Alan Rudolph (15)
Alex Proyas (15)
Agnieszka Holland (PG)
The James Gang
Mike Barker (15)
Robert Kurtzman (18)
To make an Alan Rudolph film, you need a few basic ingredients: a city filled with soft light and modern buildings; a bar where the characters can exchange aphorisms; a sexy, well-dressed cast who can pair off in various permutations; and a plangent jazz score by Mark Isham. There's never much call for a plot: Rudolph's new film, , hardly has one at all. When randy plumber Nick Nolte seduces bored wife Lara Flynn Boyle, he inadvertently brings together his own wife, Julie Christie, with Boyle's repressed yuppie husband, Jonny Lee Miller, who meet up while spying on their respective spouses. It's a set- up for a farce, but the mood turns melancholy. Christie's character is haunted by the loss of a daughter, who ran away after discovering that Nolte was not her father, while Boyle longs for a child of her own. Though there's plenty of smart dialogue, the characters never really connect, except at the very end in a moving scene between Christie and Nolte.
Like all Rudolph's films, is highly artificial, and takes a long time to get going. It can seem aimless, but it's the looseness of his approach that allows the actors to breathe. Christie in particular responds with her best work in decades.
After the heavy-metal onslaught of The Crow, Alex Proyas's new film comes as a pleasant surprise. It's not that the style or subject matter have changed - Dark City is another nightmarish urban fantasy. But this has two things The Crow fatally lacked: a brain and good taste. Proyas is an enthusiastic borrower: Metropolis, Nosferatu, David Lynch and Edward Hopper are all quoted, while the basic pitch - amnesiac suspected serial killer on the run - is so old it can only be attributed to "Trad." But Proyas doesn't simply pastiche his favourite movie cliches, he extrapolates them to their (il)logical conclusion. If you've ever sat through old film noirs wondering why it's always night and what exactly brought on the hero's amnesia, Proyas now provides the answer: it's a conspiracy by a sinister race of black-coated, Homburg-hatted aliens known as "Strangers".
With the plot spiralling into metaphysical contortions, this film could easily be swamped by its special effects. But adventurous casting ensures that Dark City never loses its humanity. Rufus Sewell is suitably ambiguous as the hero; William Hurt plays the inspector on his trail, and Ian Richardson the sinister leader of the Strangers.
Washington Square opens with a shot as staggering as anything in Dark City. The camera swoops down from the sky into the square, then across the road and through an open window. Hearing screams from above, we rush up the stairs into the bedroom where a mother has just died in childbirth. The nurse presents the baby girl to her father, but he turns away and curls up beside his dead wife. It's a brilliant beginning, both as a set- up and as a promise that Henry James doesn't have to be dull on screen. Unfortunately, director Agnieszka Holland has no further surprises up her sleeve. The baby grows up to be Jennifer Jason Leigh, an heiress whose dour father (Albert Finney) forbids her marriage to a penniless suitor (Ben Chaplin). That's basically it. Even by James's standards, it's austere stuff, but not without possibilities, as William Wyler's 1949 adaptation The Heiress, starring Ralph Richardson, Olivia de Havilland and Montgomery Clift, showed. The central trio here are muted: Leigh and Finney seem incompatible, perhaps the point, but it hardly produces sparks. It's left to Maggie Smith to steal the show.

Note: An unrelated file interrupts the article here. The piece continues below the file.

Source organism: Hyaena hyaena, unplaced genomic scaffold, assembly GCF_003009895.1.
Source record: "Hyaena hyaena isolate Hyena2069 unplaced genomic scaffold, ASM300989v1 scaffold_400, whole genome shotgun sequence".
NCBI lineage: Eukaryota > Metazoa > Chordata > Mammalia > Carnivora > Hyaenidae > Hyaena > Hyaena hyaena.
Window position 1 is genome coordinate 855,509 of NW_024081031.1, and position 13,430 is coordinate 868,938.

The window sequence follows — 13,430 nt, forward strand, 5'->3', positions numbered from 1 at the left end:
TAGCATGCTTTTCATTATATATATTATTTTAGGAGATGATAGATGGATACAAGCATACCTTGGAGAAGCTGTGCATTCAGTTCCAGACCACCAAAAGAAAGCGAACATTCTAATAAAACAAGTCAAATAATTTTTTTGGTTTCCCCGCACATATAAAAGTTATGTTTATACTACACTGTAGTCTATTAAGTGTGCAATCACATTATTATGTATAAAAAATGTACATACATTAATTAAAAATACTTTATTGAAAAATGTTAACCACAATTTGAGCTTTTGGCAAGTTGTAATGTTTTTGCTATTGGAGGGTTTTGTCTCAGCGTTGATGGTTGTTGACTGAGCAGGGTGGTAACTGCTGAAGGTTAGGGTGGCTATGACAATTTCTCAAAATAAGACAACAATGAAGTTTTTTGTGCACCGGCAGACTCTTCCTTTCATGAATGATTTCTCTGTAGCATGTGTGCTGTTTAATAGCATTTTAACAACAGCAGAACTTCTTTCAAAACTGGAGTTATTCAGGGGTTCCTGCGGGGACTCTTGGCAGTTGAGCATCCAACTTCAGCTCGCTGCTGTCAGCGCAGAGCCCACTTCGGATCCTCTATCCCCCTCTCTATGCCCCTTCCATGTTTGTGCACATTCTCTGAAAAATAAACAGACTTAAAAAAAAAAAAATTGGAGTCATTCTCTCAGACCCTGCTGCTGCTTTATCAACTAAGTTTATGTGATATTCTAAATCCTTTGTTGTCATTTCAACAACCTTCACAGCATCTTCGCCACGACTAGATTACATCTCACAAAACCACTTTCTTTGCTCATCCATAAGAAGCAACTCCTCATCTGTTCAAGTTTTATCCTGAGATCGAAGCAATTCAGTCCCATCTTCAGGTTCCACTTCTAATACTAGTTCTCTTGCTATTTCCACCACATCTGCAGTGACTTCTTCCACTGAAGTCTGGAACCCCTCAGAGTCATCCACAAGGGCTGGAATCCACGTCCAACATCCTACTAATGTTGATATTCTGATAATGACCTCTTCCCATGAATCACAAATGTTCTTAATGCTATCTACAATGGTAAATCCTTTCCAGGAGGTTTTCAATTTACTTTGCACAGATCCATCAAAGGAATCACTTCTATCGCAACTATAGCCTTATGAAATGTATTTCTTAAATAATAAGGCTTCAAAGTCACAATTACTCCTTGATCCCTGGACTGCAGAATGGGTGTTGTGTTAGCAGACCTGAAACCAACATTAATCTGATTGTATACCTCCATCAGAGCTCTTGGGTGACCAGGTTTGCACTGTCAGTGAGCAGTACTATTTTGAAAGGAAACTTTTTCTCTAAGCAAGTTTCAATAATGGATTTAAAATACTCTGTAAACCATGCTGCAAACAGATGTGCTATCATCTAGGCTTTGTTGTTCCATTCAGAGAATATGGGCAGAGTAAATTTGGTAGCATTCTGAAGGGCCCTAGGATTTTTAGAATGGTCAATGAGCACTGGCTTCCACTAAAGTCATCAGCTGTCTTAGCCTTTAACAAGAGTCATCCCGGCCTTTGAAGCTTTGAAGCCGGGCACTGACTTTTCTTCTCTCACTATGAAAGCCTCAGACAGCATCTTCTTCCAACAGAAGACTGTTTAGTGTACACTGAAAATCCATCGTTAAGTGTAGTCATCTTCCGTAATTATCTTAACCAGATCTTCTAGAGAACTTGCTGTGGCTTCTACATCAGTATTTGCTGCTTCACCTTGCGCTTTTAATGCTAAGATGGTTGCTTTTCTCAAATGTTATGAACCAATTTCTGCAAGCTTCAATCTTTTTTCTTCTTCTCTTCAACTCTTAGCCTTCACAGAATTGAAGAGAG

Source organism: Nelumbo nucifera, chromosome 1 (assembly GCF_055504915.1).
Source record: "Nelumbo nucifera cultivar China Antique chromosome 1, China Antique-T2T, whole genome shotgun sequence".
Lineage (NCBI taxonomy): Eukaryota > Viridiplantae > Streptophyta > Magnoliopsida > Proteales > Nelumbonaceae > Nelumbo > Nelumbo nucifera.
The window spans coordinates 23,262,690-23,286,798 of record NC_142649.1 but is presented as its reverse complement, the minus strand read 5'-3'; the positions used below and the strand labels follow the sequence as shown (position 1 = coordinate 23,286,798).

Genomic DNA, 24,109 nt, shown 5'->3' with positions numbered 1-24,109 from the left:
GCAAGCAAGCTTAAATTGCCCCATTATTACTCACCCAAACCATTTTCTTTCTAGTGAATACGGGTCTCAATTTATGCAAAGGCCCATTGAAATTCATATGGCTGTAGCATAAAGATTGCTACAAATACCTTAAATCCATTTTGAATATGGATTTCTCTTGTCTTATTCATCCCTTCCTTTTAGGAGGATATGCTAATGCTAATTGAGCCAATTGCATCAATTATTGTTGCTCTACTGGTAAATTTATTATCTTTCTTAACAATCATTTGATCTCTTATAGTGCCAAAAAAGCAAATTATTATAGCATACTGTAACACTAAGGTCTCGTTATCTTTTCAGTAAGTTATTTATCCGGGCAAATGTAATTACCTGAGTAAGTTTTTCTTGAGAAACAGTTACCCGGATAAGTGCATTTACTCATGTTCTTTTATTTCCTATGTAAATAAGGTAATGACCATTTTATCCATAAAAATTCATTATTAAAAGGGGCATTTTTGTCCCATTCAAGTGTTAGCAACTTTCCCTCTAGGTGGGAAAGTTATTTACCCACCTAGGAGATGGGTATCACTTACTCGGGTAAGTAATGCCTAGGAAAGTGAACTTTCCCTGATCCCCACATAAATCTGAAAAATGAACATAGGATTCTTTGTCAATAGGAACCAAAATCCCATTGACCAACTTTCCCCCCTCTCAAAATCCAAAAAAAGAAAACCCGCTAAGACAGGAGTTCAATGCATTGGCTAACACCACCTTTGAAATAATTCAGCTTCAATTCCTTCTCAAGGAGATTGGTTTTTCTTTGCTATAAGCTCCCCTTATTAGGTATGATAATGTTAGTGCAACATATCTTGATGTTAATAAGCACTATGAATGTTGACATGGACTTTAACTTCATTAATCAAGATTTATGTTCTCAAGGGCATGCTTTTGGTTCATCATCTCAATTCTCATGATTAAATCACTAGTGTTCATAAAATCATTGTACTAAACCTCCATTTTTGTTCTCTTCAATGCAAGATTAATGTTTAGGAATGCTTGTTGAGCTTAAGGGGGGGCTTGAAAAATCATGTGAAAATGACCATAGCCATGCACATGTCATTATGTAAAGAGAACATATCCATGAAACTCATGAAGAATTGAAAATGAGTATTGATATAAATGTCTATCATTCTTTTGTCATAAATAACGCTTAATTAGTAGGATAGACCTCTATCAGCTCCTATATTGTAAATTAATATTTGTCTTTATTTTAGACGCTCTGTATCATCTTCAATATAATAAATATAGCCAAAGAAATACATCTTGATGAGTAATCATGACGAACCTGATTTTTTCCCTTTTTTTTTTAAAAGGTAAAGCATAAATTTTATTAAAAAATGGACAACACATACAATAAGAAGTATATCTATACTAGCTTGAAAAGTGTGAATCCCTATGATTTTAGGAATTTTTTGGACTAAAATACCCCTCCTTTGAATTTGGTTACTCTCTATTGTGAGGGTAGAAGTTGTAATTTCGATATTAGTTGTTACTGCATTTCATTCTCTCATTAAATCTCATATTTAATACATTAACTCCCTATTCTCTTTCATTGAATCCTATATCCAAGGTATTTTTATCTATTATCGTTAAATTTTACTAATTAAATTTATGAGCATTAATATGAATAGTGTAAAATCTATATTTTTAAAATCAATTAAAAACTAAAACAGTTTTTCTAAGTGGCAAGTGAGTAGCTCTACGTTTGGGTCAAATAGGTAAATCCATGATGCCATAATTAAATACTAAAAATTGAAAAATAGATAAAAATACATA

In The James Gang, the excellent Helen McCrory plays a stressed-out young Scottish mother who finds a new way to make ends meet: armed robbery, with four children and hopeless boyfriend (John Hannah) in tow. It's a good-looking feature debut for director Mike Barker, who conjures up a neon-lit world of council estates, motels and flyovers, and gets engaging performances. He never makes up his mind whether it's a social drama, a knockabout comedy, a thriller or a shaggy-dog road movie - which isn't necessarily a bad thing.
But the more clever touches Barker throws into the mix - Hannah crooning cabaret songs in a lame suit, an overworked policewoman and her baby- minding husband - the more confused the film seems.
Transforming the djinn of Arabian legend from pantomime figure of fun to movie monster might seem like a shrewd idea for a horror franchise. But despite the recommendation "Wes Craven Presents", there's little trace of The Scream director's ironic touch in Wishmaster - a turgid gorefest about an evil spirit running amok in the art world after it's released from an ancient Persian jewel. "Forget Robin Williams," quips one character as they try to convince the sceptics that this genie is "the face of fear itself". But frankly Williams's hairy back is a lot scarier than any of the soggy latex on display here.